Why did God give leaders? “To equip the saints for the work of ministry, for the building up of the body of Christ” (Ephesians 4:12). We must take the step from realizing God has given leaders, to the next step of realizing why these leaders were given—to equip. It goes back to the acronym we’ve given for equipping:  engaged in a quest to invest in people. God sent leaders on a quest to invest in the people His Son bloodily redeemed.

Now, let’s take another step: God has not only given us the opportunity to be equipped, but He saved us and called us to His work. The leaders of our churches must engage in a quest to invest. Saints who have come to Christ and have connected with His church must be on a quest to be equipped so they can contribute to their King and His kingdom! Why?

First, for the sake of unity in the church. The reason we are equipped is to keep the church unified. How? Leaders were called to focus on “prayer and ministry of the Word” (Acts 6:4). This shows the primacy and sufficiency of these two items—our unity must be based on the truth of God’s Word. If we pull from resources other than Scripture, the ‘church’ will wrongly be centered around something that we deem more sufficient or as sufficient as Scripture.

Secondly, for the sake of maturity in the faith. We are called to be like Christ. This is why God saved us and why He connects us to His church. And how did Christ walk? Again, we beat the drum of prayer and ministry/obedience to the Word. Why? Because, even though Jesus told us to become as little children (Matthew 18:3), we are not intended to remain as children. Is Paul contradicting Jesus in saying being a child is bad?

When Jesus spoke, he was talking about that stage of childhood where we are in complete dependence on our parents. Paul, on the other hand, is talking about children who struggle with focus. For example, during the Christmas season, you take children to a toy store or they see commercials on TV, and their response is: “I need that! I gotta have that!” Paul is talking about that kind of unfocused, unlearned child who runs to everything that’s shiny. What is needed is the childlikeness that Jesus speaks of—dependence on Christ through prayer and ministry of the Word, but a growing independence where we seek Him on our own. John MacArthur gets it right:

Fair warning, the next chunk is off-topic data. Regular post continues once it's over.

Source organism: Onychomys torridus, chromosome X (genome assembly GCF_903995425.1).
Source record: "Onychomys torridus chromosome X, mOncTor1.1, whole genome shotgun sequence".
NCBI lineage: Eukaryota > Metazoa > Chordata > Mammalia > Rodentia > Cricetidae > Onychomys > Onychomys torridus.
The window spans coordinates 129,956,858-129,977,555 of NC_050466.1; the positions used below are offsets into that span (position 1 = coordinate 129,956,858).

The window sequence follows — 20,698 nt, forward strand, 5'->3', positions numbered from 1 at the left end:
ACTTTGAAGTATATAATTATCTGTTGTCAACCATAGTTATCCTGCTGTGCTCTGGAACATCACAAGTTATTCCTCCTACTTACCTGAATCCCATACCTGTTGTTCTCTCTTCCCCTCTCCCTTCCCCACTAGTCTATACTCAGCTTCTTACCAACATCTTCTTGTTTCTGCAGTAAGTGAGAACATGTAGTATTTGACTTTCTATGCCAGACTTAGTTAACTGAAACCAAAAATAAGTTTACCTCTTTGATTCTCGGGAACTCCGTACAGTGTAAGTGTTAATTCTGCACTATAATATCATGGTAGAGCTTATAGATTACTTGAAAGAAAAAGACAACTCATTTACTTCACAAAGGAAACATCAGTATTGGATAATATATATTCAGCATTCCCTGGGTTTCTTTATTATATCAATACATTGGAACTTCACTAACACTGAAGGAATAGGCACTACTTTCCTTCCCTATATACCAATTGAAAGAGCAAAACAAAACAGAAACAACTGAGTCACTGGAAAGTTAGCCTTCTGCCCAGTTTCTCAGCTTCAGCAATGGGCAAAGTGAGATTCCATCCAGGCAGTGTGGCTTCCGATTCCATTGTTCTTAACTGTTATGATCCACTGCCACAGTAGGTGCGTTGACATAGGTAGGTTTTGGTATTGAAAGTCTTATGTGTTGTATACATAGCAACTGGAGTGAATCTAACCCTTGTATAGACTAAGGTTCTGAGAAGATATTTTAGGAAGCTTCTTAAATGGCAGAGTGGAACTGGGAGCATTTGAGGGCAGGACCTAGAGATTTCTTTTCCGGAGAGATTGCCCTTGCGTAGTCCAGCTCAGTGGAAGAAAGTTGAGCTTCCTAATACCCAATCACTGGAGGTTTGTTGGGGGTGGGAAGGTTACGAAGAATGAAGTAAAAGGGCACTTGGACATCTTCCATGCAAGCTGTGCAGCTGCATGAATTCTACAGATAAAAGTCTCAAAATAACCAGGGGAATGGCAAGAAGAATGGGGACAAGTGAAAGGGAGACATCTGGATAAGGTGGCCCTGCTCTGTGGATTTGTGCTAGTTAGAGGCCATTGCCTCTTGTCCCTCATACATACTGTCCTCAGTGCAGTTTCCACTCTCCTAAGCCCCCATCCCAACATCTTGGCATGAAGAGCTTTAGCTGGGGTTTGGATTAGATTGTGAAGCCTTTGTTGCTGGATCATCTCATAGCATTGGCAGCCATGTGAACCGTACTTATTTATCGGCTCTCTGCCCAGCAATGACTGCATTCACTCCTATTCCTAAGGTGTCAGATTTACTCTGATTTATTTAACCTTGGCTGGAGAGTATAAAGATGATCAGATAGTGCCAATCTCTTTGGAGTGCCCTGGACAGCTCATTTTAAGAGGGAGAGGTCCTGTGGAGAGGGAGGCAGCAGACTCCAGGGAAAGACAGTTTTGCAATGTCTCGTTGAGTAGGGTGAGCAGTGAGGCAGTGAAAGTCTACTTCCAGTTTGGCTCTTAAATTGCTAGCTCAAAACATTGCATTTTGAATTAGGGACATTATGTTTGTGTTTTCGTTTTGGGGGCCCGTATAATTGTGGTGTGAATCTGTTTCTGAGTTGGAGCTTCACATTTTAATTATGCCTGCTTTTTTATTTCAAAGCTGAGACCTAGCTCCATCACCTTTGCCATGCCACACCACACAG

“Even the most biblical and efficient of church organizations will not produce spiritual maturity without the leadership of God’s gifted ministers who are continually in prayer and in His Word. Administration and structure has its place, but it is far from the heart of spiritual church growth. The great need of the church has always been spiritual maturity rather than organizational restructuring. All the books on leadership, organization, and management offer little help to the dynamics of the church of Jesus Christ” (John MacArthur, Ephesians, p. 154).

Lastly, for the sake of purity in knowing Christ. Again from Ephesians 4, “we all attain to the unity of the faith and of the knowledge of the Son of God…” Paul speaks of children being tossed around. By what? The picture is that of someone on a stormy sea being knocked about by the high and destructive waves that threaten to bring them under. These waves are kicked up by the wind, and what does the wind represent? False teachers preaching a false doctrine.

 

With our vision, this knowledge is not simply a “come to Christ” knowledge, but a “connected to Christ” knowledge. This serves as a deep desire to dig into all that Christ is. After all, he is “the treasure of all wisdom and knowledge.” When does this learning stop? Never!

 

So pray for your leaders that they would seek Christ with all they have, that they would see a need for themselves to be equipped, and that we all would take advantage of the opportunities for equipping and growing, a blessed privilege that Christ has given us.

 

Blessings, Pastor Matt